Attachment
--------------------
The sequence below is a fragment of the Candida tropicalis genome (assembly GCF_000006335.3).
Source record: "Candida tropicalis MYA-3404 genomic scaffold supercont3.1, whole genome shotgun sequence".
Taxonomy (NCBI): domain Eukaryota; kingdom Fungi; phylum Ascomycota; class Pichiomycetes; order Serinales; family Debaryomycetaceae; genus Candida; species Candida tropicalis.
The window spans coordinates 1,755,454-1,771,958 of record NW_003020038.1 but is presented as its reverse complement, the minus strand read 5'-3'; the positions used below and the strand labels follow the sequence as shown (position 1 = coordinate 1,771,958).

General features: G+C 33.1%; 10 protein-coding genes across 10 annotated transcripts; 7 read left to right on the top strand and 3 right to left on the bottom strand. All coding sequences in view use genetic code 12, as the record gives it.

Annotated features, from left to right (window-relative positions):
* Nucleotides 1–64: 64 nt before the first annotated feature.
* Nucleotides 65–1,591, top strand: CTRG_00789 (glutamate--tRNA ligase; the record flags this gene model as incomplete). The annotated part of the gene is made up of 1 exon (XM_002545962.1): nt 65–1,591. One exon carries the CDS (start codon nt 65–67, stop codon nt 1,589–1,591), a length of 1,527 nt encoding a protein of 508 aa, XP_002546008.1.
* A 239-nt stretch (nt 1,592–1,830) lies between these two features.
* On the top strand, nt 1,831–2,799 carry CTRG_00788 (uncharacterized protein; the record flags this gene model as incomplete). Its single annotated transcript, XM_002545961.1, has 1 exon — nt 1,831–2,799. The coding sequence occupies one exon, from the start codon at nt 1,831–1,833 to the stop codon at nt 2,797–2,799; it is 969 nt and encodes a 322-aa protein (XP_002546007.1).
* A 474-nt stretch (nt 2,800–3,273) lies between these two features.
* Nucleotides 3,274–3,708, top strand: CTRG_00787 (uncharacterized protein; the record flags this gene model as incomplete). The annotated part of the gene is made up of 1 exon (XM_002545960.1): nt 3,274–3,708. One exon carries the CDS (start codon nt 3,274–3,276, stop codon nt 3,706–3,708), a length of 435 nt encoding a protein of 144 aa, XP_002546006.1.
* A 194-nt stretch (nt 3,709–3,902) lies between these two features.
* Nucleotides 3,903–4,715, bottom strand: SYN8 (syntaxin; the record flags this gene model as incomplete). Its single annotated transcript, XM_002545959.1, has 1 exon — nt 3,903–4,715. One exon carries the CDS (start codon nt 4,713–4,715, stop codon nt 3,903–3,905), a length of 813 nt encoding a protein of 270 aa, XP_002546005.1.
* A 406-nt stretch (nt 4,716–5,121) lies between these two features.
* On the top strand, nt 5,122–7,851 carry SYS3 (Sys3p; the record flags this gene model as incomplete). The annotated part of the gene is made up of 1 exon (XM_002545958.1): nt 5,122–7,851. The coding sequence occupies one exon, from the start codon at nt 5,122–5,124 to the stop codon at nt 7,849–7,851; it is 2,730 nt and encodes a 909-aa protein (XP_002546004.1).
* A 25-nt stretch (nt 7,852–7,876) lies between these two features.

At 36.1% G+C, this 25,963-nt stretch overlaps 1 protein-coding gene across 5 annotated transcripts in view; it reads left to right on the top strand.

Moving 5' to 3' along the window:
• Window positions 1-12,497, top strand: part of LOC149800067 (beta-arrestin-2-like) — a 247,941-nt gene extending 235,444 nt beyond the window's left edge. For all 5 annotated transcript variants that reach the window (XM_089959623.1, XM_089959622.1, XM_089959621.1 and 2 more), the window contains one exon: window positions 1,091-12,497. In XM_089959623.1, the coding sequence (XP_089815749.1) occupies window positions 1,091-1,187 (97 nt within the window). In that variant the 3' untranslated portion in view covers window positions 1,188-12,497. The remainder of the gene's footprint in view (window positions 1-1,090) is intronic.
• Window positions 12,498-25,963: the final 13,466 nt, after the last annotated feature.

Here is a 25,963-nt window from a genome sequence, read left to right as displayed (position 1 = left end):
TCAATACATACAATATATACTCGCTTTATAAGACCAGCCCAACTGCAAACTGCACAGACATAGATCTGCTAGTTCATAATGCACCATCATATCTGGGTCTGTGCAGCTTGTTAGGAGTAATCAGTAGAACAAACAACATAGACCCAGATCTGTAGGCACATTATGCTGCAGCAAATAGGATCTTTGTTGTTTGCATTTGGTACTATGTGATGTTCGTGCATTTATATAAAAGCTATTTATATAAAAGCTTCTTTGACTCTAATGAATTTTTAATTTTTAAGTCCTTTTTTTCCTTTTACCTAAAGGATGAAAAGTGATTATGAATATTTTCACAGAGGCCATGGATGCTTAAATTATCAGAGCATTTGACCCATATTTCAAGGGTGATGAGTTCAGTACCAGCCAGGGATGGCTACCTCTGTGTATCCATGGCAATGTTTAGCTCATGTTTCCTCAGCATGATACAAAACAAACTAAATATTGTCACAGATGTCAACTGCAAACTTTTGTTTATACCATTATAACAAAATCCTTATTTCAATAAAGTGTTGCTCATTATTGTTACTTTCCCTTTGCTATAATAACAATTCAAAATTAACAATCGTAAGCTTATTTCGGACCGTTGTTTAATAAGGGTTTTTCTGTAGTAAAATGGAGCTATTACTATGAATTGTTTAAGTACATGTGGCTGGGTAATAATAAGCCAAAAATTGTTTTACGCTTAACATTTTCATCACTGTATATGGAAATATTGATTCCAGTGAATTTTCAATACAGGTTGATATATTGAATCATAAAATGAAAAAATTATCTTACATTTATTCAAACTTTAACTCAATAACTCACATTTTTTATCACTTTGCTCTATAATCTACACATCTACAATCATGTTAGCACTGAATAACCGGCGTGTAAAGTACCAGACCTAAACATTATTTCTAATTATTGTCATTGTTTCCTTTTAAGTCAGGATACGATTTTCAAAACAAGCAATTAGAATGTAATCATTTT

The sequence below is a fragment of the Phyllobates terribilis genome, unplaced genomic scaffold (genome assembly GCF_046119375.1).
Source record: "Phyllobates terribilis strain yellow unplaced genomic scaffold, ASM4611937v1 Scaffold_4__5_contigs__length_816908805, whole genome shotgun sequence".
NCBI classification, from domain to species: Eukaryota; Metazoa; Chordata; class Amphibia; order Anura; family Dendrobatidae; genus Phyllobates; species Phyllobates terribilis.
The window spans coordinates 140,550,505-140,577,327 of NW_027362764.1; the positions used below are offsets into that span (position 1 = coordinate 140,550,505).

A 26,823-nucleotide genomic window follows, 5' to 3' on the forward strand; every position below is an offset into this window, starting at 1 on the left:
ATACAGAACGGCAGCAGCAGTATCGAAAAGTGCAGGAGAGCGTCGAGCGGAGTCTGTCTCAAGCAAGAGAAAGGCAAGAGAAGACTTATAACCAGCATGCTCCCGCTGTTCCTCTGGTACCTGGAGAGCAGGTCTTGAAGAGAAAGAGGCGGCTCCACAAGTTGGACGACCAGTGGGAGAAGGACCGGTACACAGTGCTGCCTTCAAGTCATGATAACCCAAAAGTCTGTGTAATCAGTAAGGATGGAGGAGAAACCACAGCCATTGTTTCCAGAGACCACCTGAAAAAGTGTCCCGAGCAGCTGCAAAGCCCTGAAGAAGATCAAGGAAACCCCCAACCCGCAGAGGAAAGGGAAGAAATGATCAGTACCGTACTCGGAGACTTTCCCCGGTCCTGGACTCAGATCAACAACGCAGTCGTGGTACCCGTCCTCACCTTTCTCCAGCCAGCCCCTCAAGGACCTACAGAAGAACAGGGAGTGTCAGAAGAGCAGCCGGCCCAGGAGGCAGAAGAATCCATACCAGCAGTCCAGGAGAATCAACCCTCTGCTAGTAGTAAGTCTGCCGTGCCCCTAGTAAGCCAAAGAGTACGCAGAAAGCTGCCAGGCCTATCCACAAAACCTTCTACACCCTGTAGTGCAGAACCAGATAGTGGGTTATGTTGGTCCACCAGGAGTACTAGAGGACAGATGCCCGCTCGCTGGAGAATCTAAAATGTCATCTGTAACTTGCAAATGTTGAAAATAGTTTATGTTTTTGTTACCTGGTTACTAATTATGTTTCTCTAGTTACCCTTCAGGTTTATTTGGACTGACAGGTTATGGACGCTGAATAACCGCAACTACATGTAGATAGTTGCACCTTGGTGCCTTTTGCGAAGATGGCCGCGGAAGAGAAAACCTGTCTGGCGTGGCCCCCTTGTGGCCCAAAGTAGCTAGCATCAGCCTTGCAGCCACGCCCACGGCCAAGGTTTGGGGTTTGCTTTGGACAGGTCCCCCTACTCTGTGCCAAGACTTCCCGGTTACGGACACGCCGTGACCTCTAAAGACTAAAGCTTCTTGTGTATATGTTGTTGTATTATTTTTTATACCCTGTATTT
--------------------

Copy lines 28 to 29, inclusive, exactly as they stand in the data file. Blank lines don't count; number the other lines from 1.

A 26,823-nucleotide genomic window follows, 5' to 3' on the forward strand; every position below is an offset into this window, starting at 1 on the left:
ATACAGAACGGCAGCAGCAGTATCGAAAAGTGCAGGAGAGCGTCGAGCGGAGTCTGTCTCAAGCAAGAGAAAGGCAAGAGAAGACTTATAACCAGCATGCTCCCGCTGTTCCTCTGGTACCTGGAGAGCAGGTCTTGAAGAGAAAGAGGCGGCTCCACAAGTTGGACGACCAGTGGGAGAAGGACCGGTACACAGTGCTGCCTTCAAGTCATGATAACCCAAAAGTCTGTGTAATCAGTAAGGATGGAGGAGAAACCACAGCCATTGTTTCCAGAGACCACCTGAAAAAGTGTCCCGAGCAGCTGCAAAGCCCTGAAGAAGATCAAGGAAACCCCCAACCCGCAGAGGAAAGGGAAGAAATGATCAGTACCGTACTCGGAGACTTTCCCCGGTCCTGGACTCAGATCAACAACGCAGTCGTGGTACCCGTCCTCACCTTTCTCCAGCCAGCCCCTCAAGGACCTACAGAAGAACAGGGAGTGTCAGAAGAGCAGCCGGCCCAGGAGGCAGAAGAATCCATACCAGCAGTCCAGGAGAATCAACCCTCTGCTAGTAGTAAGTCTGCCGTGCCCCTAGTAAGCCAAAGAGTACGCAGAAAGCTGCCAGGCCTATCCACAAAACCTTCTACACCCTGTAGTGCAGAACCAGATAGTGGGTTATGTTGGTCCACCAGGAGTACTAGAGGACAGATGCCCGCTCGCTGGAGAATCTAAAATGTCATCTGTAACTTGCAAATGTTGAAAATAGTTTATGTTTTTGTTACCTGGTTACTAATTATGTTTCTCTAGTTACCCTTCAGGTTTATTTGGACTGACAGGTTATGGACGCTGAATAACCGCAACTACATGTAGATAGTTGCACCTTGGTGCCTTTTGCGAAGATGGCCGCGGAAGAGAAAACCTGTCTGGCGTGGCCCCCTTGTGGCCCAAAGTAGCTAGCATCAGCCTTGCAGCCACGCCCACGGCCAAGGTTTGGGGTTTGCTTTGGACAGGTCCCCCTACTCTGTGCCAAGACTTCCCGGTTACGGACACGCCGTGACCTCTAAAGACTAAAGCTTCTTGTGTATATGTTGTTGTATTATTTTTTATACCCTGTATTT